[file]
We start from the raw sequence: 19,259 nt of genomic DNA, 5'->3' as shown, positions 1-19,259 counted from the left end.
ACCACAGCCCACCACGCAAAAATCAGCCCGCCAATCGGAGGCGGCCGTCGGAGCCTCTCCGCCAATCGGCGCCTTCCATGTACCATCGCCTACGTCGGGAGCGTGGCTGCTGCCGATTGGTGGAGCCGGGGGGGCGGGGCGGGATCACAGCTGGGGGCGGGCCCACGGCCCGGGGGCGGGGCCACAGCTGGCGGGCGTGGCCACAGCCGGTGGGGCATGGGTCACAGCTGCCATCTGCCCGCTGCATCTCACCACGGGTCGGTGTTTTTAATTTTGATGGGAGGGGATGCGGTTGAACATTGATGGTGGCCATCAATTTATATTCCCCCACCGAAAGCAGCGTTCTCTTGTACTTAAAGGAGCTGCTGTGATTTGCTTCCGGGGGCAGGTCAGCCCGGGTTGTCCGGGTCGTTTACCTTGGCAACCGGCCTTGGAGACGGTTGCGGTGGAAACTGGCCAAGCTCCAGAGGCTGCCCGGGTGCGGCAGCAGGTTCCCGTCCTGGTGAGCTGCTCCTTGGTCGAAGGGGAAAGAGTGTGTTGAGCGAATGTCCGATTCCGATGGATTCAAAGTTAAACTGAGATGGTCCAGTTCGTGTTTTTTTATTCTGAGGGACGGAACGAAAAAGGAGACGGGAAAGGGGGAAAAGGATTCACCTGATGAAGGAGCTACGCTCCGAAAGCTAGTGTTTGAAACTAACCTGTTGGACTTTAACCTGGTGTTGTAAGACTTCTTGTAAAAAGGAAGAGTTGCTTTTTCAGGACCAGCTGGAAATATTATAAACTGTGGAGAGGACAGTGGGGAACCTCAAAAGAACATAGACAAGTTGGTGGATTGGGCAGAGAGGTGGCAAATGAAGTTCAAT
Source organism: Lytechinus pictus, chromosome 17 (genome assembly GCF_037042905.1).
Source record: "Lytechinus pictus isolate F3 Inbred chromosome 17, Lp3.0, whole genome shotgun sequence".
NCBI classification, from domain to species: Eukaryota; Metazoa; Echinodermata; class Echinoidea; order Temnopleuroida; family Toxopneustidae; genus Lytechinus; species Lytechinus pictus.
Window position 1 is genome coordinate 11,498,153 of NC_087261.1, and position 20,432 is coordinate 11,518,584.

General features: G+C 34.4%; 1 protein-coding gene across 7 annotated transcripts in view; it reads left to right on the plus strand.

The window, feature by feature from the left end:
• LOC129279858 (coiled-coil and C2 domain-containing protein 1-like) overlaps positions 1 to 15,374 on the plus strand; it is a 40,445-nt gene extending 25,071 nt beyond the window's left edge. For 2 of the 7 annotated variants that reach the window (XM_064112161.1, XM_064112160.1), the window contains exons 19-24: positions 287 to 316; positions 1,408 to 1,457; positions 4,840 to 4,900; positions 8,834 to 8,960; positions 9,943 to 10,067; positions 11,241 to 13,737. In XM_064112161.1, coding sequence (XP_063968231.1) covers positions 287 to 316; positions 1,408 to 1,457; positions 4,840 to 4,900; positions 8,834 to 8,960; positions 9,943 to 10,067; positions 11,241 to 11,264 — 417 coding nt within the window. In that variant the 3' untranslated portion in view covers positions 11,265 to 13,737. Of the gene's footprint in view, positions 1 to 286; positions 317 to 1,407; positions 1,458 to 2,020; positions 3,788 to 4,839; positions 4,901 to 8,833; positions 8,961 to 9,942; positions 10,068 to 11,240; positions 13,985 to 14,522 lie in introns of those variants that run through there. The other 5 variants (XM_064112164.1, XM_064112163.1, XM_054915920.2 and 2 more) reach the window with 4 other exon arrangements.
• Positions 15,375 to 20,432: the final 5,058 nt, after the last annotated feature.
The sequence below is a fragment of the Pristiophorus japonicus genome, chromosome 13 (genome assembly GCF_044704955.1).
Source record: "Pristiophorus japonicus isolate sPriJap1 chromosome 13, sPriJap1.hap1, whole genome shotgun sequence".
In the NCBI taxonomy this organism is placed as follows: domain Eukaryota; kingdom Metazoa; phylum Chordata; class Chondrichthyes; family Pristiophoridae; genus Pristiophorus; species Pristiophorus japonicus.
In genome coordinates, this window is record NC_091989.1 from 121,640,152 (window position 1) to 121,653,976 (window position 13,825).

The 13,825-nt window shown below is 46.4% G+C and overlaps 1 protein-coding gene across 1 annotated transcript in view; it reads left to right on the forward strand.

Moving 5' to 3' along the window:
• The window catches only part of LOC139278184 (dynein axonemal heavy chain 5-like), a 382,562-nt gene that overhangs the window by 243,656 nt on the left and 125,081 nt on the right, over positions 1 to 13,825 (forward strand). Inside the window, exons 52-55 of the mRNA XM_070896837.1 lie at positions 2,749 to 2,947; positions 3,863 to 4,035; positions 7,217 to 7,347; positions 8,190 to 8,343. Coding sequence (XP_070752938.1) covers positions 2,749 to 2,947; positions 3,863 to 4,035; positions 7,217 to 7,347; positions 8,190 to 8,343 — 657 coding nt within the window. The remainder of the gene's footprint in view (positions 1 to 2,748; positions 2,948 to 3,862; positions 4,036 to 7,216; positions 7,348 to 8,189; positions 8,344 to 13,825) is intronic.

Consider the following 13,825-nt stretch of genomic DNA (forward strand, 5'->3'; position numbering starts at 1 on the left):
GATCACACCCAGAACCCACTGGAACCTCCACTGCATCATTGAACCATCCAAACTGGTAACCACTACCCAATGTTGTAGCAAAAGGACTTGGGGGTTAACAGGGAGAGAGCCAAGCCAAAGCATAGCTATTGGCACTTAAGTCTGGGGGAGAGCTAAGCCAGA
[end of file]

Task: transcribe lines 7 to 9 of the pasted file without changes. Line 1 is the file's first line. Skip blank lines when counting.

General features: G+C 34.4%; 1 protein-coding gene across 7 annotated transcripts in view; it reads left to right on the plus strand.

The window, feature by feature from the left end:
• LOC129279858 (coiled-coil and C2 domain-containing protein 1-like) overlaps positions 1 to 15,374 on the plus strand; it is a 40,445-nt gene extending 25,071 nt beyond the window's left edge. For 2 of the 7 annotated variants that reach the window (XM_064112161.1, XM_064112160.1), the window contains exons 19-24: positions 287 to 316; positions 1,408 to 1,457; positions 4,840 to 4,900; positions 8,834 to 8,960; positions 9,943 to 10,067; positions 11,241 to 13,737. In XM_064112161.1, coding sequence (XP_063968231.1) covers positions 287 to 316; positions 1,408 to 1,457; positions 4,840 to 4,900; positions 8,834 to 8,960; positions 9,943 to 10,067; positions 11,241 to 11,264 — 417 coding nt within the window. In that variant the 3' untranslated portion in view covers positions 11,265 to 13,737. Of the gene's footprint in view, positions 1 to 286; positions 317 to 1,407; positions 1,458 to 2,020; positions 3,788 to 4,839; positions 4,901 to 8,833; positions 8,961 to 9,942; positions 10,068 to 11,240; positions 13,985 to 14,522 lie in introns of those variants that run through there. The other 5 variants (XM_064112164.1, XM_064112163.1, XM_054915920.2 and 2 more) reach the window with 4 other exon arrangements.